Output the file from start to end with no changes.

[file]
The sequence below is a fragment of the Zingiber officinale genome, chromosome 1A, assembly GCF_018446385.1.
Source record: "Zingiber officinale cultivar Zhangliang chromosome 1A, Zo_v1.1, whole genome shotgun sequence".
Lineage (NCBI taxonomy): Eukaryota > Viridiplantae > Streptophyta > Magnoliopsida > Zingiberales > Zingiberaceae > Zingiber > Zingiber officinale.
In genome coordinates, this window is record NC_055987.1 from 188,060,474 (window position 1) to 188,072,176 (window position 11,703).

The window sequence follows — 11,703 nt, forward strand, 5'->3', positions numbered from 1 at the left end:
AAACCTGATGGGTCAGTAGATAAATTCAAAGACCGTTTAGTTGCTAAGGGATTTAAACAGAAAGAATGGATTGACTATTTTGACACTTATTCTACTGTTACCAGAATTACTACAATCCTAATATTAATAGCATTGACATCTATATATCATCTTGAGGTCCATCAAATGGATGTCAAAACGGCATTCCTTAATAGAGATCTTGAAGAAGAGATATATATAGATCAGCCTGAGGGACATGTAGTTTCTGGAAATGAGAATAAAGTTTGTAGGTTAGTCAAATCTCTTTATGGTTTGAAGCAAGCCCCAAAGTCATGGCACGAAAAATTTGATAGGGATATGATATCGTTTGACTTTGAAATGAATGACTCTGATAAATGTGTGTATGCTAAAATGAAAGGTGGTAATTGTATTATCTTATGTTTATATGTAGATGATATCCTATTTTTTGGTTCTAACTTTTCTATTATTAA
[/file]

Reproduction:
The sequence below is a fragment of the Zingiber officinale genome, chromosome 1A, assembly GCF_018446385.1.
Source record: "Zingiber officinale cultivar Zhangliang chromosome 1A, Zo_v1.1, whole genome shotgun sequence".
Lineage (NCBI taxonomy): Eukaryota > Viridiplantae > Streptophyta > Magnoliopsida > Zingiberales > Zingiberaceae > Zingiber > Zingiber officinale.
In genome coordinates, this window is record NC_055987.1 from 188,060,474 (window position 1) to 188,072,176 (window position 11,703).

The window sequence follows — 11,703 nt, forward strand, 5'->3', positions numbered from 1 at the left end:
AAACCTGATGGGTCAGTAGATAAATTCAAAGACCGTTTAGTTGCTAAGGGATTTAAACAGAAAGAATGGATTGACTATTTTGACACTTATTCTACTGTTACCAGAATTACTACAATCCTAATATTAATAGCATTGACATCTATATATCATCTTGAGGTCCATCAAATGGATGTCAAAACGGCATTCCTTAATAGAGATCTTGAAGAAGAGATATATATAGATCAGCCTGAGGGACATGTAGTTTCTGGAAATGAGAATAAAGTTTGTAGGTTAGTCAAATCTCTTTATGGTTTGAAGCAAGCCCCAAAGTCATGGCACGAAAAATTTGATAGGGATATGATATCGTTTGACTTTGAAATGAATGACTCTGATAAATGTGTGTATGCTAAAATGAAAGGTGGTAATTGTATTATCTTATGTTTATATGTAGATGATATCCTATTTTTTGGTTCTAACTTTTCTATTATTAA